Our data also suggest the presence of alternative ciliary trafficking mechanisms for SMO. For example, although ciliary localization of SMO is significantly reduced by BBSome depletion, it is not completely abolished, while ciliary localization of BBS8 and BBS9 is severely reduced. HH target gene GLI1 expression is also relatively mildly affected by BBS protein depletion. This suggests that the BBSome is only part of the transport mechanism and that there is likely to be another mechanism by which SMO is transported to the cilia. Currently, it is unknown whether IFT proteins can directly mediate SMO ciliary trafficking or are involved indirectly. These findings suggest that although BBS proteins are involved in Smo ciliary trafficking, the presence of alternative mechanisms is sufficient to support normal development of neural tubes and survival in BBS mutants. In addition, while polydactyly is very common in human BBS patients, none of the BBS mouse models generated so far display polydactyly as is seen in Smo or Shh mutants , implying a potential species-specific requirement of BBS proteins or differential threshold in SHH signaling in the limb bud.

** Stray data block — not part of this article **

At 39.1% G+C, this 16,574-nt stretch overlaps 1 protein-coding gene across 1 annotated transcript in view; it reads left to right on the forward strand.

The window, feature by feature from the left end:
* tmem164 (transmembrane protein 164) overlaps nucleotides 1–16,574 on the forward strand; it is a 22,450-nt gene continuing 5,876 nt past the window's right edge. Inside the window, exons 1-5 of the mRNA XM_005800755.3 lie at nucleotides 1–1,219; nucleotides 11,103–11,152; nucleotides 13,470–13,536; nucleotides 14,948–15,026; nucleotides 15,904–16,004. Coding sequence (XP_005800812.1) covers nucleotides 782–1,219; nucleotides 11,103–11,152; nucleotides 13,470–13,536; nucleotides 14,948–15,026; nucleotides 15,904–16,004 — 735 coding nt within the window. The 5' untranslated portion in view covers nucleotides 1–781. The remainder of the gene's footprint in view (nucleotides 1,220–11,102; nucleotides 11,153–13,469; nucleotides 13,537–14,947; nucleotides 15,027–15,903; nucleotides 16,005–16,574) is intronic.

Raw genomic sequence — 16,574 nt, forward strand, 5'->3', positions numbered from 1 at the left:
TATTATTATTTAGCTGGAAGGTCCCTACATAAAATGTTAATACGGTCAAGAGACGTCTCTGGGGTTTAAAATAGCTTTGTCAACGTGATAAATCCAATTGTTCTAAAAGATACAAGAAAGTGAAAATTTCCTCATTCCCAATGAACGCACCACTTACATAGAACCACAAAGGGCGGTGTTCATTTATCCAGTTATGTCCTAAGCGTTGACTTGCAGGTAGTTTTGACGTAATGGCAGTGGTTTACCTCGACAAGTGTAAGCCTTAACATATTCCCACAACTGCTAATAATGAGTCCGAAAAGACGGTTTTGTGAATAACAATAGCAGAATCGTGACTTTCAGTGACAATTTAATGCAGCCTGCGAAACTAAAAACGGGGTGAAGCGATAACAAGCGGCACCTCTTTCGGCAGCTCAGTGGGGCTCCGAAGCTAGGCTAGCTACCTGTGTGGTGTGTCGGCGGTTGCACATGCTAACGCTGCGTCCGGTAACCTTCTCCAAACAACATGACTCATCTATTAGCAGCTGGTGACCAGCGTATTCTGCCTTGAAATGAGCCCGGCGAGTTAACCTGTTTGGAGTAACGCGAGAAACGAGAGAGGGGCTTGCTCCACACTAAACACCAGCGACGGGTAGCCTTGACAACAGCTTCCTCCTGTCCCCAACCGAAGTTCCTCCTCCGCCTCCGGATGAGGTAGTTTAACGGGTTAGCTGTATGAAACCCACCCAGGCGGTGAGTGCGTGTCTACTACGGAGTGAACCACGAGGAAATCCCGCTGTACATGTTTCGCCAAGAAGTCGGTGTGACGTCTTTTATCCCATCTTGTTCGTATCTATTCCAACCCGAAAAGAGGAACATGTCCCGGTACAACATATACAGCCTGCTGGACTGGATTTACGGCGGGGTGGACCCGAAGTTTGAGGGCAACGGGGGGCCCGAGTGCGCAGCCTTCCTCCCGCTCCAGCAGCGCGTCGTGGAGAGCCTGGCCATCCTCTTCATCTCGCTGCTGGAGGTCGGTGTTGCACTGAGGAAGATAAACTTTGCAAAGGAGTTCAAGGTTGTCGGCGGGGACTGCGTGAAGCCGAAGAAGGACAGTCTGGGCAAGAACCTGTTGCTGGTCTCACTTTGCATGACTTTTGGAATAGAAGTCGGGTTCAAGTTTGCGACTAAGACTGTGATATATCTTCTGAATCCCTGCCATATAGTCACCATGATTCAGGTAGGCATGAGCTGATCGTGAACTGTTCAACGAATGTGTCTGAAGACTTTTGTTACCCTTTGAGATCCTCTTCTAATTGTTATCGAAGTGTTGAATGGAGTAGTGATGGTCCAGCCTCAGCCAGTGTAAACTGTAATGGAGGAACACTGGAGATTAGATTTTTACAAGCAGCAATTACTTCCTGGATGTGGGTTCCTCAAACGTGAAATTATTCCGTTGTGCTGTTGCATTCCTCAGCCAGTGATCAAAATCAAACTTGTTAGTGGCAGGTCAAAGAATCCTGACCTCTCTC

While BBS and IFT proteins are part of the transport machinery (like a train) to deliver cargos to and from the cilia, NPHP, MKS, and Tectonic proteins localize to the transition zone and function like a station (or immigration official) to control the entry and exit of the ciliary proteins. For example, Garcia-Gonzalo, et al. recently showed that the Tectonic complex, which consists of Tctn1, Tctn2, Tctn3, Mks1, Mks2, Mks3, Cc2d2a, B9d1, and Cep290, localizes to the transition zone of cilia and controls ciliary membrane composition . NPHP1, NPHP4, and NPHP8 form another complex at the transition zone and functions as a ‘gate keeper’ together with other NPHP and MKS proteins , , . These NPHP, MKS, and Tctn protein functions also appear to be partly redundant. In this model, one can envisage certain ciliary proteins transported by the BBSome and allowed to enter the cilia by the Tectonic complex. Some other proteins may be transported by a non-BBSomal mechanism and granted access to cilia by the Tectonic complex or by NPHP1–4–8 complex. LZTFL1 is a specific regulator of BBSome ciliary trafficking activity. Some other proteins may regulate activities of IFT complex or specific transition zone complexes. Obtaining a complete picture of ciliary protein transport will be the focus of future studies to understand the precise mechanisms of cilia-related disorders.